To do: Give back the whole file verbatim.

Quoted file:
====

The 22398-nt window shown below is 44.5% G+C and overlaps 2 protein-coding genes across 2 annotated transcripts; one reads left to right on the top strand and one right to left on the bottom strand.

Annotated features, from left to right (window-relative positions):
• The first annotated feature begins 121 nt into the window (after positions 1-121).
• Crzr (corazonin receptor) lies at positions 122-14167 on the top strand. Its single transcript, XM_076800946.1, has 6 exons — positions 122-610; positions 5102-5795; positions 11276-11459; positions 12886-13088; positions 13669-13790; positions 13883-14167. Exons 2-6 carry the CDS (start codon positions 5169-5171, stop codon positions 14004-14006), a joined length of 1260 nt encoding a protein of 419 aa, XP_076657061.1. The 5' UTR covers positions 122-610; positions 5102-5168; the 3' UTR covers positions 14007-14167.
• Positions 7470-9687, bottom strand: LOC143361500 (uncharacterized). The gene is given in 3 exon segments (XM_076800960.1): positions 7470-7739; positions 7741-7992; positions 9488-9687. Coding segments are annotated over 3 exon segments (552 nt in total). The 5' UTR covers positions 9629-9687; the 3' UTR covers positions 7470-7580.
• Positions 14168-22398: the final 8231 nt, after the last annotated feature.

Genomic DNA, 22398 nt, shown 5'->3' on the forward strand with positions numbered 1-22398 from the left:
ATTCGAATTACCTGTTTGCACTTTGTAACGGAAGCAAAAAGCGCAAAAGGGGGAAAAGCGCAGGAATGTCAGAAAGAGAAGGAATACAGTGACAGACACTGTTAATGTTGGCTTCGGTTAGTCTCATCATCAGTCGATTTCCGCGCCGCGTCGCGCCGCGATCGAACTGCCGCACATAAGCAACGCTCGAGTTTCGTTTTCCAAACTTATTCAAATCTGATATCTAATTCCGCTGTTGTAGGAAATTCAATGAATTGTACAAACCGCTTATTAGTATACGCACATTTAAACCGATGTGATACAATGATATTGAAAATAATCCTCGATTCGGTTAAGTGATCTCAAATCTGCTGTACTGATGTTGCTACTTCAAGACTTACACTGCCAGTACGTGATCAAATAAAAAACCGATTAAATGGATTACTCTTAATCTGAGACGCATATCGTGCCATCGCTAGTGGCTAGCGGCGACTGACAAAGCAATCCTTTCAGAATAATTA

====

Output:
The 22398-nt window shown below is 44.5% G+C and overlaps 2 protein-coding genes across 2 annotated transcripts; one reads left to right on the top strand and one right to left on the bottom strand.

Annotated features, from left to right (window-relative positions):
• The first annotated feature begins 121 nt into the window (after positions 1-121).
• Crzr (corazonin receptor) lies at positions 122-14167 on the top strand. Its single transcript, XM_076800946.1, has 6 exons — positions 122-610; positions 5102-5795; positions 11276-11459; positions 12886-13088; positions 13669-13790; positions 13883-14167. Exons 2-6 carry the CDS (start codon positions 5169-5171, stop codon positions 14004-14006), a joined length of 1260 nt encoding a protein of 419 aa, XP_076657061.1. The 5' UTR covers positions 122-610; positions 5102-5168; the 3' UTR covers positions 14007-14167.
• Positions 7470-9687, bottom strand: LOC143361500 (uncharacterized). The gene is given in 3 exon segments (XM_076800960.1): positions 7470-7739; positions 7741-7992; positions 9488-9687. Coding segments are annotated over 3 exon segments (552 nt in total). The 5' UTR covers positions 9629-9687; the 3' UTR covers positions 7470-7580.
• Positions 14168-22398: the final 8231 nt, after the last annotated feature.

Genomic DNA, 22398 nt, shown 5'->3' on the forward strand with positions numbered 1-22398 from the left:
ATTCGAATTACCTGTTTGCACTTTGTAACGGAAGCAAAAAGCGCAAAAGGGGGAAAAGCGCAGGAATGTCAGAAAGAGAAGGAATACAGTGACAGACACTGTTAATGTTGGCTTCGGTTAGTCTCATCATCAGTCGATTTCCGCGCCGCGTCGCGCCGCGATCGAACTGCCGCACATAAGCAACGCTCGAGTTTCGTTTTCCAAACTTATTCAAATCTGATATCTAATTCCGCTGTTGTAGGAAATTCAATGAATTGTACAAACCGCTTATTAGTATACGCACATTTAAACCGATGTGATACAATGATATTGAAAATAATCCTCGATTCGGTTAAGTGATCTCAAATCTGCTGTACTGATGTTGCTACTTCAAGACTTACACTGCCAGTACGTGATCAAATAAAAAACCGATTAAATGGATTACTCTTAATCTGAGACGCATATCGTGCCATCGCTAGTGGCTAGCGGCGACTGACAAAGCAATCCTTTCAGAATAATTA